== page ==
Before his untimely death, Evans was however able to explore and expand his predictions at greater length in his 1979 book and ATV television series The Mighty Micro. As well as the four predictions in the letter, he thought we would soon see self-driving collision-proof cars, robotic lawn mowers, doors that open only to the voices of their owners, the widespread commercial use of databases and electronic text, a ‘wristwatch’ which monitors your heart and blood pressure, an entire library stored in the space of just one book, a flourishing computer-games industry and eventually ultra-intelligent machines with powers far greater than our own. Every one of these things seemed incredible at the time.

But it was the social and political predictions that were most mind boggling. Evans foresaw a twenty-hour working week for all, retirement at fifty, interactive politics through regular electronic referendums, a decline in the influence of the professions because of the widespread availability of specialist information, the emptying of cities and decreased travel as we worked more from home, and the fall of communism as underprivileged societies become astutely aware of their relative deprivation. 

I remember how fantastic and exhilarating this view of the future seemed at the time, but it gave me a serious problem. By 1979, having escaped my previous career in accountancy, I was more than half-way through a psychology degree trying to work out what to do next. If Evans was to be believed, and I believed a lot of it, then most of the then-present ways of earning a living were in jeopardy.

What was I to do? The answer seemed obvious: something that involved computers. So like Evans, I looked for ways to combine psychology with computing, and after gaining further qualifications that is what I did. From this perspective it is fascinating to revisit Evans’ predictions, thirty-eight years after he made them, and seventeen years after their target date. How many were correct, what would have surprised him, and why?

Some who have revisited Evans’ book have tended to conclude he got more things wrong than right, but I am not so sure. Undoubtedly, he over-estimated the pace of change, especially the emergence of advanced artificial intelligence, yet recent commentators insist this is now imminent. Stephen Hawking, no less, has warned of the terrifying possibilities of machines whose intelligence exceeds ours by more than ours exceeds that of snails. On the other hand, it may still be as far away as ever. It remains unclear what qualities such super-intelligence might have, or indeed whether intelligence might actually have an upper limit (rather like the lower limit to temperature). Perhaps our inability to imagine these things defines our stupidity.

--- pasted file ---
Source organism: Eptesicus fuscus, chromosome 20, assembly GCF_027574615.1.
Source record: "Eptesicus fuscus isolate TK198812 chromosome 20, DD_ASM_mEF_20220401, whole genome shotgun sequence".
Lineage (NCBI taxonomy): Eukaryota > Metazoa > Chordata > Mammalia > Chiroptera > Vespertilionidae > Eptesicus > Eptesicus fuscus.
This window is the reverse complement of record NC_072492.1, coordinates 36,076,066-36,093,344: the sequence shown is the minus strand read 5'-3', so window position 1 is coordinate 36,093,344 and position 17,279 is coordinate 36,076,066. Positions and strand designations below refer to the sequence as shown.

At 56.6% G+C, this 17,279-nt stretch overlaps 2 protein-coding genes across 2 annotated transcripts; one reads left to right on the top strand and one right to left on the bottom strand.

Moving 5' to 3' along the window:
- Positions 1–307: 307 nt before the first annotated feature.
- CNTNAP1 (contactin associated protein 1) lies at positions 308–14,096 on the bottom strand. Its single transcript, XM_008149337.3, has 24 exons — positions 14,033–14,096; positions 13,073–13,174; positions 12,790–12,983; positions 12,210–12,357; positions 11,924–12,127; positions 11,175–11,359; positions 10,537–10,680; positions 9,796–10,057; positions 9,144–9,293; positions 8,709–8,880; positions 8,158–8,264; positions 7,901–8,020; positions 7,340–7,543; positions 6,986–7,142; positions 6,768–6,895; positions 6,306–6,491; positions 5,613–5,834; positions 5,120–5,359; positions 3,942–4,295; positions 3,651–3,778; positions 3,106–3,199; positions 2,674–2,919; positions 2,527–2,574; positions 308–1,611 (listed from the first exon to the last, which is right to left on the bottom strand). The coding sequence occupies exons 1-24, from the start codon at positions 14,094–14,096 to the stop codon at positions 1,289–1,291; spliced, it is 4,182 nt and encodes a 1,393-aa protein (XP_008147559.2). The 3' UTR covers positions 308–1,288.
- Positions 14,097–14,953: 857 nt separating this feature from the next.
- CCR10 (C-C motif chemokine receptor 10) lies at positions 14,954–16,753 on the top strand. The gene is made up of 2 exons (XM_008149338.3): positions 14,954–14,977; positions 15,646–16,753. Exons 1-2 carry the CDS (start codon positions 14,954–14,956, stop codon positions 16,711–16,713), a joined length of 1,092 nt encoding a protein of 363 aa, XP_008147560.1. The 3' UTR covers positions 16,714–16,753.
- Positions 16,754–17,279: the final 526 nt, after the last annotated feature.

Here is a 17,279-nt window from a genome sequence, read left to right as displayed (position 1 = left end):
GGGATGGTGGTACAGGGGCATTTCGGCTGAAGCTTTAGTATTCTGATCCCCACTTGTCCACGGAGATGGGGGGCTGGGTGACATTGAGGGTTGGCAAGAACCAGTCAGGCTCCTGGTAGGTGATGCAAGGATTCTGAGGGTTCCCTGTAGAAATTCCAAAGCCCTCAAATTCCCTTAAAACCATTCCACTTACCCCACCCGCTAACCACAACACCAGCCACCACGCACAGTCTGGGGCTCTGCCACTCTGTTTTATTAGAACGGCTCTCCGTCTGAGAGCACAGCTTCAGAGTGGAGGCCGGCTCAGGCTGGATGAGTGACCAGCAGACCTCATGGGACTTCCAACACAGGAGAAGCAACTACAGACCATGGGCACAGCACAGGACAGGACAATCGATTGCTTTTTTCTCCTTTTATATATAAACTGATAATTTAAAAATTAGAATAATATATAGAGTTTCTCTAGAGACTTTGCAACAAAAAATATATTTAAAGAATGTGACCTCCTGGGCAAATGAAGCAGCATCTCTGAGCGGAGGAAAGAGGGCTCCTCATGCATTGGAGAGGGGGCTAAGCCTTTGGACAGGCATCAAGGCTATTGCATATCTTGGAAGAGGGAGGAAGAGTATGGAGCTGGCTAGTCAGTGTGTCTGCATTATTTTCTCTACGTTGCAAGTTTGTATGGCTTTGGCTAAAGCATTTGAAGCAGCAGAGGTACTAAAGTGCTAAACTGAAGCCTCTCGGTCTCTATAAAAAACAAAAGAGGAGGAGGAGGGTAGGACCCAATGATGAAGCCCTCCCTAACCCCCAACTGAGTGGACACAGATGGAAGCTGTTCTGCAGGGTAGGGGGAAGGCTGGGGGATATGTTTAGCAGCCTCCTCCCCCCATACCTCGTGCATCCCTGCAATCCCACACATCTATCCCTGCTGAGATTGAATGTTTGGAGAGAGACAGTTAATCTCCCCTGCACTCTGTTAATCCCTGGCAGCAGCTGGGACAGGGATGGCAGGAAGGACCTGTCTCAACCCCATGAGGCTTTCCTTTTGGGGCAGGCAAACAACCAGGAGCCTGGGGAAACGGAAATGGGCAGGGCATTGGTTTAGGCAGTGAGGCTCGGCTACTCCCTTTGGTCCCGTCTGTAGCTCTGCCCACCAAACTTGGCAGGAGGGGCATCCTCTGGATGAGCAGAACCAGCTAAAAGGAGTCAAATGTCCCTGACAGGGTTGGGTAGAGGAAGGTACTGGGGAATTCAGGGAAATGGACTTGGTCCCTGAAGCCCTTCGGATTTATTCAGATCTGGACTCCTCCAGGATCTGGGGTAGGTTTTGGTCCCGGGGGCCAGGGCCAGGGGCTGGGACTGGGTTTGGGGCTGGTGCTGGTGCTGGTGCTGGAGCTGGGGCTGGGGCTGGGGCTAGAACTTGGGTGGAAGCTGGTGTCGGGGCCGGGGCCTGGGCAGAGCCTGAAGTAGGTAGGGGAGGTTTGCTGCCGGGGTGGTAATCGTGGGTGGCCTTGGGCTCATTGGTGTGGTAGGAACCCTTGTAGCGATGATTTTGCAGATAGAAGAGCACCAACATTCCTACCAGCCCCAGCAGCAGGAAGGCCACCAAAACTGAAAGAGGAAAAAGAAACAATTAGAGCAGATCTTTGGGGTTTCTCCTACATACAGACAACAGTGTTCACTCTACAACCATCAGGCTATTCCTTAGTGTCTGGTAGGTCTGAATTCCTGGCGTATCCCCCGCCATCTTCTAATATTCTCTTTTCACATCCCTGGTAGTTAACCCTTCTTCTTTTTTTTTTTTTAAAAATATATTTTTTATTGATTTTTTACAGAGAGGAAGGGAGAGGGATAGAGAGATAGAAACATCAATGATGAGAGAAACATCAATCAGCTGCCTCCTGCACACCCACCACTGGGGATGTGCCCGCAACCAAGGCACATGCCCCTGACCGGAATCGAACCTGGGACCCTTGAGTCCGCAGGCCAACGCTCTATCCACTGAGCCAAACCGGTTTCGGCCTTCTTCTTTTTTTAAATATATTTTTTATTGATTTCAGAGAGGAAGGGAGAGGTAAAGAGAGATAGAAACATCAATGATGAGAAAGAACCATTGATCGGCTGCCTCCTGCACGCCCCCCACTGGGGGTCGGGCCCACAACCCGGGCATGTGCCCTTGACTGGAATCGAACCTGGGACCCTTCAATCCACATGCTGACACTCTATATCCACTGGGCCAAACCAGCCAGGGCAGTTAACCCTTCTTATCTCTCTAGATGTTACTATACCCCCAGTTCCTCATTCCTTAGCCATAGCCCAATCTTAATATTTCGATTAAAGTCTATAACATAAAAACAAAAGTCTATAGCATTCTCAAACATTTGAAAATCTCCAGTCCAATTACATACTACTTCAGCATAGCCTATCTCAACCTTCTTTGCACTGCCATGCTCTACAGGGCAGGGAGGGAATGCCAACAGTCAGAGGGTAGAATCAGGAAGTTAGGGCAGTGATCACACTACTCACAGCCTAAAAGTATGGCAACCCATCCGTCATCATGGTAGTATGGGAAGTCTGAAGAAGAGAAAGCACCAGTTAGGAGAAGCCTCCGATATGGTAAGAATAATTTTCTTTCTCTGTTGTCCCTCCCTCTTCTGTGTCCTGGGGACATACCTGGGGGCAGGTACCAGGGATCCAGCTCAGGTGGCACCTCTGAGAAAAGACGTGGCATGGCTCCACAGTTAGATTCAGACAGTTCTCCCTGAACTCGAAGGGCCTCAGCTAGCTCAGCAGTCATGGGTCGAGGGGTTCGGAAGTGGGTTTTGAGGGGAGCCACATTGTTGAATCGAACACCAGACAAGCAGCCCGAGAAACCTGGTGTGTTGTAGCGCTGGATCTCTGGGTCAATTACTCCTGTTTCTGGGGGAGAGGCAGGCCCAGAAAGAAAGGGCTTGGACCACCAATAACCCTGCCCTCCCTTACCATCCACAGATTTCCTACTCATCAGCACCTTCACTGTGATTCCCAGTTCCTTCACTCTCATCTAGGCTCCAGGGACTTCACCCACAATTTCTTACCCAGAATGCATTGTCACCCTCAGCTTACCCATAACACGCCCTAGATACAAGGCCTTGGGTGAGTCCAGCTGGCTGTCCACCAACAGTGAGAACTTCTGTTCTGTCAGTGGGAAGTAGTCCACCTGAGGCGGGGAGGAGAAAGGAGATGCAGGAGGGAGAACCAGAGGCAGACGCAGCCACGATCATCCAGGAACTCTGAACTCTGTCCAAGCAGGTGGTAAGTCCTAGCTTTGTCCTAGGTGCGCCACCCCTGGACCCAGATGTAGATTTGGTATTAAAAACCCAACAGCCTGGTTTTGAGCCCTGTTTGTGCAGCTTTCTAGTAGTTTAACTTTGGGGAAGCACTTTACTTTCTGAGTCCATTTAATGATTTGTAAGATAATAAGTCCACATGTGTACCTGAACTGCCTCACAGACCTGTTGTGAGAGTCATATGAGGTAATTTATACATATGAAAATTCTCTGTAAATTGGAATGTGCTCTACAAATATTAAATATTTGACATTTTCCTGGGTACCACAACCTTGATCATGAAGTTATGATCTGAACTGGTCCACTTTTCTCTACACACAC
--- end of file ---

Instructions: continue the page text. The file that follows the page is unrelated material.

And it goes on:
What of Evans’ not-so-bizarre predictions? I think many of them were right, albeit a little later than anticipated. Taking his three other most confident predictions: the printed word no longer predominates, but has not been displaced entirely; computers now pervade education, although not in the way Evans imagined; and nearly all significant financial transactions are now carried out electronically. 

Many of Evans’ other predictions have also come about. Self-driving cars are almost here, and we already have automatic urban metro trains, vacuum cleaners and lawnmowers. Smart locks and personal biometric monitors are available if you want them, and the whole twenty terabytes or so of the American Library of Congress could be stored on a less-than-book-sized hard-drive. No reasonably complex business could now function without computers and the computer-games industry is one of the biggest wealth creators in the world.

Where Evans was wrong, if can be regarded as wrong, was that he was no seer. He was unable to foresee the innovative new uses of computers. He only saw them from the viewpoint of the nineteen-seventies. Rather as early motor cars were understood as ‘horseless carriages’, he could not escape the prevailing mindset of their time. Those who do, if they also have the luck and determination to see things through, become world-famous billionaires. Evans was no Henry Ford or Bill Gates.

Christopher Evans: The Mighty Micro
Dr. Christopher Evans talks about educational software
Take computer-based education for instance. Evans correctly envisaged that it would become important and pervasive – he thought it would be built upon deeply engaging techniques from the computer games industry – but along with most other computer experts in the nineteen seventies, he thought it would take the form of computerised teachers that assumed a didactic, tutorial role in leading, coaching and directing individual learners through subject matter. Few foresaw how much we like to learn in social groups rather than in isolation at home, or that we do not react well to being closely directed by machines. There was little understanding of how computers could be effective in education, such as in providing learners with tools for research, for modelling data and for exploring educational environments. In this, human teachers become guides and facilitators rather than instructors. The outcome that we still have just as many expensive teachers and costly school buildings as ever is perhaps what would have surprised Evans most.

A more unequivocal example of what Evans and other futurologists of the time failed to anticipate is the internet, then still more than a decade away. Evans makes no mention of hypertext and hypermedia. Multimedia crops up only in the form of a brief mention of “colour graphics”. Graphical user interfaces (windows, icons, mouse and pointers) were still little more than a research project at Xerox PARC in Palo Alto. Anything beyond text-based command-line interfaces were regarded by most computer scientists as inconsequential playthings. It was also thought more likely that computers and telecommunications would combine through “the family television set” rather than personal hand-held devices. Evans did foresee basic speech interfaces, but it seems not to have occurred to him that one day computers might handle touch, gesture, emotion, 3D, virtual reality and so on. All this was hidden over the horizon.